The other option is the one I’ve been using for awhile and it is beyond simple.

Liquid Laundry Soap

12 soap nuts

6 cups water

old 1.5 qt. detergent bottle
Boil 6 cups of water and soap nuts on the stove.  Remove from heat, cover and let sit overnight.  Strain out the soap nut pieces and funnel the liquid into an old detergent bottle.  Add a few drops of pure essential oil if you choose or leave it as is.  Use 1/4 – 1/2 cup in each load depending on size.  Increase for excessively soiled laundry.

This mixture can also be added to a spray bottle and used as an all-purpose cleaner around the house or as a fruit and vegetable wash.

You will find the color of the liquid to be nearly clear with a hint of a yellowish brown.  The smell of the berries themselves and the resulting liquid is pleasantly earthy though I have found that no trace of their natural scent is ever left on my clothes.  Their natural smell is so light that it easily washes out in the rinse cycle.  Something you will notice in the wash is just how little your soap nuts will suds compared to traditional detergents.  Low-sudsing means that there will be no residue left on your clothes to irritate your skin and that it can be safely used in High-Efficiency washers, which require low-sudsing detergents.  Contrary to popular belief, it isn’t the suds that cleans the clothes.  Sudsing agents are added to commercial detergents to give the appearance that they are doing their job.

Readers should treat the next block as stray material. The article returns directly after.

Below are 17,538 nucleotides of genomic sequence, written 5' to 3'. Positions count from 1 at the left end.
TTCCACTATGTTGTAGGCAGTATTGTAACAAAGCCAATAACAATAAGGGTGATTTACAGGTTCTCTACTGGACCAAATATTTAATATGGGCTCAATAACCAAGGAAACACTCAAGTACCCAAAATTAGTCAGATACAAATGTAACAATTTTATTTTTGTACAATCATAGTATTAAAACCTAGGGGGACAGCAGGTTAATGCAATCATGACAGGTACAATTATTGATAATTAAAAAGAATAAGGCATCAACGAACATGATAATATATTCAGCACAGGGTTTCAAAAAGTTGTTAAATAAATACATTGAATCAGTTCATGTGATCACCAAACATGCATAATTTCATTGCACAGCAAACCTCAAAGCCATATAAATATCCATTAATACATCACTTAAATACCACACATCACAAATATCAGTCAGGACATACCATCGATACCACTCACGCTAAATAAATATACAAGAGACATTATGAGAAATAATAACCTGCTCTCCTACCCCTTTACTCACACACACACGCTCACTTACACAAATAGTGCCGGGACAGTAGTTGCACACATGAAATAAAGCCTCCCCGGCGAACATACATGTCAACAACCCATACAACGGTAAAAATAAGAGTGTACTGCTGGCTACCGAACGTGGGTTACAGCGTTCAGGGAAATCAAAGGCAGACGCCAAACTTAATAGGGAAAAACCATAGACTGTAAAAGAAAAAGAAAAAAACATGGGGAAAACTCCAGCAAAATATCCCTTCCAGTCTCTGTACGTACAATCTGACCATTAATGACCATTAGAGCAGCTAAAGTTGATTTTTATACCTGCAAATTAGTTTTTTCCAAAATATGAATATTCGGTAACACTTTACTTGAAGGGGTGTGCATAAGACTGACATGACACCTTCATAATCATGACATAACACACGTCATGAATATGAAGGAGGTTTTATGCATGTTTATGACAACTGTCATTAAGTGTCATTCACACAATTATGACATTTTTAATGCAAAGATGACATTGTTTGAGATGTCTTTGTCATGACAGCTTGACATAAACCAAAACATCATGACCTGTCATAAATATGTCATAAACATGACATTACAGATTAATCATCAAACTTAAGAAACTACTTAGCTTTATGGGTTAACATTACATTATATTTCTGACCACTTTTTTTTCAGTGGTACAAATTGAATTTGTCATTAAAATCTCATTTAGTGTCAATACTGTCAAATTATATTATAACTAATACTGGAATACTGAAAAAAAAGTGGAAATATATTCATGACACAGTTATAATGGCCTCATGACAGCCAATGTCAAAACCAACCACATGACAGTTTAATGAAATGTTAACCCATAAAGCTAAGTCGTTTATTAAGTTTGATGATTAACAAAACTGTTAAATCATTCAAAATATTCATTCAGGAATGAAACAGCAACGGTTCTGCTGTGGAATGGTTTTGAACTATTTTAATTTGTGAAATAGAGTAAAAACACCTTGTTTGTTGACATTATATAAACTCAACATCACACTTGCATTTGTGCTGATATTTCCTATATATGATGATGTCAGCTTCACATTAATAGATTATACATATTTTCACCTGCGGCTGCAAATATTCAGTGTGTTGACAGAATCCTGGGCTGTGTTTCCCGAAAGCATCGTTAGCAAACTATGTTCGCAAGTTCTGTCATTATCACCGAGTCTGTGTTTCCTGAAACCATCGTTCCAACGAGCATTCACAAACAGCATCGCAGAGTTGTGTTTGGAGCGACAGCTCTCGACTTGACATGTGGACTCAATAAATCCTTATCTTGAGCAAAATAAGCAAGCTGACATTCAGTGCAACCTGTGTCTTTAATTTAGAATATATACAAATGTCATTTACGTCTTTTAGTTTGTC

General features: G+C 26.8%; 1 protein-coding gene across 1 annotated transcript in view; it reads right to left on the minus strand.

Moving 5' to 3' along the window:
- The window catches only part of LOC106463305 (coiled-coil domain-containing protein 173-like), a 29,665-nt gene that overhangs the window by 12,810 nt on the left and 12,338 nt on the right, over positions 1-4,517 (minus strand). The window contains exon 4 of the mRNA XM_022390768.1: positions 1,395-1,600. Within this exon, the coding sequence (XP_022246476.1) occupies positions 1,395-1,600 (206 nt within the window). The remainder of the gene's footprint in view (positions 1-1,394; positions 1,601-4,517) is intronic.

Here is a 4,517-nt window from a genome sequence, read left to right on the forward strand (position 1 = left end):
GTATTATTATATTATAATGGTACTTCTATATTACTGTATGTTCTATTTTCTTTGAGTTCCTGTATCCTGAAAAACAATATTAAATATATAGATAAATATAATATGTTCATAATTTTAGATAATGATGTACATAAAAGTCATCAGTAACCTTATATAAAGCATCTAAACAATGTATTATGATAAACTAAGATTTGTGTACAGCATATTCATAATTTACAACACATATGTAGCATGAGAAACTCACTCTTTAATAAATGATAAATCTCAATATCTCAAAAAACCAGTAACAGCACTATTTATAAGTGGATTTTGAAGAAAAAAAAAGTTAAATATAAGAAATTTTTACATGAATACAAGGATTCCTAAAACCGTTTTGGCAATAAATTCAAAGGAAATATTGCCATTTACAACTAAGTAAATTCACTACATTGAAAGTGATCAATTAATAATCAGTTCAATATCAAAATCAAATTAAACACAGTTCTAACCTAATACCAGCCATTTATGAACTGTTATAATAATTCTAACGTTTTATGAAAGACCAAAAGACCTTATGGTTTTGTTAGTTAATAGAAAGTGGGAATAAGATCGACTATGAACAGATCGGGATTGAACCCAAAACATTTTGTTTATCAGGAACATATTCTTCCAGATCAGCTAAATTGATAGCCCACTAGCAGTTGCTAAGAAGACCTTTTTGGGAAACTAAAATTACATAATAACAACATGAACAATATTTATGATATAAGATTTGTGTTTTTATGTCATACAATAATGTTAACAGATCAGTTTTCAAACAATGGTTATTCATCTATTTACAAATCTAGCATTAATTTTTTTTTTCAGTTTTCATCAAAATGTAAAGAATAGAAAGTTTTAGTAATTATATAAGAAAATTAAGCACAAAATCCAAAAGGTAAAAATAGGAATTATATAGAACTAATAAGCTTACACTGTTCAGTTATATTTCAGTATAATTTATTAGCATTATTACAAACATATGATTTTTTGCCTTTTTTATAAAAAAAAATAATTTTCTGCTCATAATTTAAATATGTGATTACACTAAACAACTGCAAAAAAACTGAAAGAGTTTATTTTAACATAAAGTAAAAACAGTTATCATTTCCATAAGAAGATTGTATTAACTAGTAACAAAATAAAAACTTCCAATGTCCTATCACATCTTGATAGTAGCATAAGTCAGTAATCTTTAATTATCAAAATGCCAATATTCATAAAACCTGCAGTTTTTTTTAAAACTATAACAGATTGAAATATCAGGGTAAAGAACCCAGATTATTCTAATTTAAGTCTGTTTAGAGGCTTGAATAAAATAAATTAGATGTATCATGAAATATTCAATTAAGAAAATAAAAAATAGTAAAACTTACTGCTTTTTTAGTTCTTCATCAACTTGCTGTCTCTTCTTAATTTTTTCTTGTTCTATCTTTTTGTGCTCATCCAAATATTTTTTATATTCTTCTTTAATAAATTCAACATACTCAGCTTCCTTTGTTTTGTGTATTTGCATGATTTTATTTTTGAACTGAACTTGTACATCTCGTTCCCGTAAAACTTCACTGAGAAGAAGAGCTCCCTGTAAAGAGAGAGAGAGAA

For the economically conscious homesteader, soap nuts are a bargain.  In 2008 I bought a 1-kilo bag of Soap Nuts from Amazon.com for $40 (that includes shipping).  Three years later, washing at least 5 loads a week for a family of 3, I have only used about half of the nuts.  I can’t even begin to tally their savings over using commercially available eco-friendly detergent.